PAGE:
Writing is a journey, both imaginary and physical. My first book took me to the Arctic to 'catch the colours' of the Northern Lights. Then I hunkered down to catch the wind-blown voices of polar explorers on Shackleton's 1914-17 Endurance expedition. More recently I'm obsessed by space: the race, the rockets, the final frontier.

Hear a BBC Radio Leicester interview about my space poetry at: http://www.bbc.co.uk/programmes/p03wfpyp
Explore my digital narrrative PHILAE'S BOOK OF HOURS, published by the European Space Agency, at:

My prose-poetry collections FIREBRIDGE TO SKYSHORE
and MAD, HOPELESS & POSSIBLE are both published by Original Plus Press at:

Contact me for signed copies or bookings at:

Visit the writers' development service I co-run at: https://www.facebook.com/TheWritersShed/

About Me

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Leicester, East Midlands
As a storyteller, my work crosses boundaries of myth, science, history and spoken word. It has been presented in the British Science Museum, Ledbury Poetry Festival, National Space Centre and the European Space Agency website. In 2014 I ran a digital residency on WW1 for 14-18NOW and Writing East Midlands. I teach Creative Writing at De Montfort University and have experience of leading school events, workshop tuition and mentoring. In addition, I co-run The Writers' Shed, a service for writers, at: https://www.facebook.com/TheWritersShed/

Wednesday, 10 June 2009

Star-Gazers at the Space Centre

I'm still buzzing from a magnificent evening at the National Space Centre in Leicester. We were actually in the adjacent Challenger Learning Centre but what a perfect venue for an event about the Northern Lights! The room was packed to the rafters with enthusiastic star-gazers, thanks to an article the night before in the Mercury. I promised my audience a dizzy cocktail of auroral physics, poetry, arctic stories and stunning pictures, courtesy of the Norwegian photographer, Bjorn Jorgensen. And we began with an extract from my book, Firebridge to Skyshore, that relayed my own excitement at this 'Northern Lights Journey':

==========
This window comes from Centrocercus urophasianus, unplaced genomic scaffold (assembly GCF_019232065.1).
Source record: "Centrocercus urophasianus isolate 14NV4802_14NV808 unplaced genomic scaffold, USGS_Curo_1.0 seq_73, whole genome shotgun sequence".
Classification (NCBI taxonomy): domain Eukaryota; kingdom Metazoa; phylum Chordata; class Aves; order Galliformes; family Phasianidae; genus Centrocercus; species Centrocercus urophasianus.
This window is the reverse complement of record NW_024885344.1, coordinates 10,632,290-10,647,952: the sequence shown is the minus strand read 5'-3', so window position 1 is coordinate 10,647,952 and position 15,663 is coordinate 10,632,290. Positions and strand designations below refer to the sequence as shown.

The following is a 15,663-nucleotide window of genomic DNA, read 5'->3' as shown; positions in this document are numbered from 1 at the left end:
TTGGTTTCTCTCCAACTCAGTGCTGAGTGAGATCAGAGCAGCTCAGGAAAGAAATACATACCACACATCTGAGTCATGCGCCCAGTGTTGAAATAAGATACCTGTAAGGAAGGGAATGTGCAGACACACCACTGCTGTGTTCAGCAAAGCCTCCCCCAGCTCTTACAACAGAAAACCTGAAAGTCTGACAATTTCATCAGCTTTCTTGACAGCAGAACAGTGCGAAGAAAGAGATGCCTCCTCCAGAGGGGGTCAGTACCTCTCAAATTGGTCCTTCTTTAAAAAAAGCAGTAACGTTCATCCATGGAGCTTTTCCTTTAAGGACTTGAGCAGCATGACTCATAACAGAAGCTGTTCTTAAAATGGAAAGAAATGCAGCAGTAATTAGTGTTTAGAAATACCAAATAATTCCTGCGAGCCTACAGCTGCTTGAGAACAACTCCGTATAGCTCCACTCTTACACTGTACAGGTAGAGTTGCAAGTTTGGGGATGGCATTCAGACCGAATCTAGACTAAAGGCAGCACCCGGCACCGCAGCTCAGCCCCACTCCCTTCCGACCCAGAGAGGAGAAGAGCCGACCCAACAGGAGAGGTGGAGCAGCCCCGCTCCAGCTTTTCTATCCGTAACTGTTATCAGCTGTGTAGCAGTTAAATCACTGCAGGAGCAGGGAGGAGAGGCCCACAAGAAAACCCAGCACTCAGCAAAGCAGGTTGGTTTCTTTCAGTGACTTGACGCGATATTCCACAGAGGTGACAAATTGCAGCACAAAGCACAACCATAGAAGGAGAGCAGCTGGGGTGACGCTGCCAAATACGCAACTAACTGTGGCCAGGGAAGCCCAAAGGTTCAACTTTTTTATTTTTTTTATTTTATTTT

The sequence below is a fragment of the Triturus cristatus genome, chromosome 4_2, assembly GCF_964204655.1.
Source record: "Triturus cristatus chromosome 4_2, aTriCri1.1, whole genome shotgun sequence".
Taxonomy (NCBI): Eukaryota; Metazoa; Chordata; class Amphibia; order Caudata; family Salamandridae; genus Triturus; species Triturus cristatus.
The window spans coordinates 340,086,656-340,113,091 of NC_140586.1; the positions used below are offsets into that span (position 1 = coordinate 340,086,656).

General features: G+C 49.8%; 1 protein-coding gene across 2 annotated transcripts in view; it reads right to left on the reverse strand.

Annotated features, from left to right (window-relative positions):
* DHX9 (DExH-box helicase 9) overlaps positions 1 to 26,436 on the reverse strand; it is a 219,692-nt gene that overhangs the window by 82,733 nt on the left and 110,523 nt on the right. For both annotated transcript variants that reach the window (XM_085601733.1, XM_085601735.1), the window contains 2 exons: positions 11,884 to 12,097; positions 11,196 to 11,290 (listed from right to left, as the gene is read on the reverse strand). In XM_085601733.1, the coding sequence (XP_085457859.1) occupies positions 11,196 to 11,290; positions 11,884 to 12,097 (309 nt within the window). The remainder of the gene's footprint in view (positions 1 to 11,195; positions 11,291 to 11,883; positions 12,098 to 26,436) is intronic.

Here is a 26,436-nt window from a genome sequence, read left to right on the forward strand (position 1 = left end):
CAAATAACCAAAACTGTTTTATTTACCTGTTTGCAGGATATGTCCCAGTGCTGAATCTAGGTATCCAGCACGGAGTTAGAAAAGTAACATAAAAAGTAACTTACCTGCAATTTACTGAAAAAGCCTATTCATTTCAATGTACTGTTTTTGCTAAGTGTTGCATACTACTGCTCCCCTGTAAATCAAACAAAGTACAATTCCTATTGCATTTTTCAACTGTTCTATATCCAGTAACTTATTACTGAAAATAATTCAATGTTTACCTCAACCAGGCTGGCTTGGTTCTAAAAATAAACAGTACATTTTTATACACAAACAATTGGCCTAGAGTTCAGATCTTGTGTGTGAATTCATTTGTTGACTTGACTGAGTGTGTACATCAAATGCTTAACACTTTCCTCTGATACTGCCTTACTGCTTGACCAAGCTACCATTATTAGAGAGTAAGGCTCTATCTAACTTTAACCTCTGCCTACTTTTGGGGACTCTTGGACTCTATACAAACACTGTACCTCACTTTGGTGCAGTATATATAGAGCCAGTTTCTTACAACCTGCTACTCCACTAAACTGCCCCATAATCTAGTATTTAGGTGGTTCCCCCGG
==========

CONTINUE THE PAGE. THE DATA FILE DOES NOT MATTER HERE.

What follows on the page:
'Frost is riming the grass and the wet road already glistens with crystals ... Every sense is more distinct as we walk, wait, watch. We’re in the Arctic on an October night and we’re trawling for Northern Lights.'

And then we roamed around the Arctic Circle, exploring ancient stories from the indigenous peoples of the Far North. This was a very responsive audience. They oohed and aahed and clapped and laughed in a way that can only warm the heart of any performer. Together, we crossed:

'this no-man’s corridor where ravens fly ...
particles firing a frost-light mazurka'

I've been lucky enough to meet some top auroral scientists here and in Norway. Both the Radio & Space Plasma Physics Group at Leicester University, who sponsored my visit to the Arctic, and the EISCAT team at the Tromso research base were generous in their support of my work. So I performed a number of poems last night about the extraordinary story of the aurora science has pieced together and the inspiration of the professional 'Skywatchers'.

'Do Not Adjust Your Set
- if it’s sci-fi you’re channel bopping for
that auroral corona was only the trailer...'

It was also fascinating to hear local people share their experiences of witnessing the Northern Lights. Ann Bonell of the Leicester Astronomical Society, recalled the dramatic red aurora that erupted over Leicestershire skies during the great solar storms of March 1989. Another woman had seen the lights from the window of a plane, as in the poem:
'grazing an ionosphere ablaze
with burning colour, oxygen green,
nitrogen blue ...'

I'm very grateful to the Astronomical Society and especially Ann Bonell for the invitation to do this talk. It's been the most fun I've had since the gig at the Science Museum in London. And lovely to see there is just as much of a hunger for stories of the Northern Lights here in Leicester.

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